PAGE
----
Erika Mann hired Tim Clark Construction LLC to raise her house in the aftermath of Hurricane Katrina as part of Louisiana’s Hazard Mitigation Grant Program. Evanston Insurance Company was Tim Clark’s insurer for the relevant period. Its policy included a commercial general liability form covering bodily injury and property damage. It was an occurrence policy, which required that the injuries and damage occurred during the policy period. Additionally, the insurance policy had a pre-existing endorsement, which excluded any damage or loss that began to occur from an occurrence that began before the policy period. 

The construction took a few months, after which Tim Clark Construction obtained a certification of completion and occupancy. However, elevation studies revealed that the house had not been appropriately elevated. Mann then informed Tim Clark Construction it had not properly completed the project, and the house had failed inspection.

defense_gov_news_photo_526-1024x680When renting an apartment, tenants expect a safe and secure living environment. However, what happens when an accident occurs due to negligence by the apartment owner and management company? If a leaky roof in your apartment injures you, can you make a claim for your injuries? The following lawsuit answers that question.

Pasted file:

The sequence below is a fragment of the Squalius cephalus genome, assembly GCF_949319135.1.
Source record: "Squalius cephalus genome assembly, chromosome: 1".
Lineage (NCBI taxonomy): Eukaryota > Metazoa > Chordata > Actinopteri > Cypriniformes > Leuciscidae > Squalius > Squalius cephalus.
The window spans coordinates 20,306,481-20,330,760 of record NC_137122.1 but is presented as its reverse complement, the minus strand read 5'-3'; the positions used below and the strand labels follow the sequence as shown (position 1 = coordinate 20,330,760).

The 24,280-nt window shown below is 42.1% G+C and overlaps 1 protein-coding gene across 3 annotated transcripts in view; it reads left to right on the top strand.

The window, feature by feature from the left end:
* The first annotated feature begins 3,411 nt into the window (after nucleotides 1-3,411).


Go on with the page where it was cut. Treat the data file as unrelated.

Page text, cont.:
Kim Faciane lived in the Golden Key Apartments. After moving out, she filed a lawsuit against Golden Key, who owned the apartment complex, and Ohio Management, who managed the complex, and its insurer (collectively, the defendants). She claimed one night, while asleep in her apartment, sheetrock fell from the ceiling because of the leak. She claimed it hit her leg and caused her to slip and injure her back and neck. She claimed the defendants were liable because they kept the apartment in disrepair, did not repair the ceiling after being informed it leaked, and otherwise not properly maintaining or inspecting the apartments.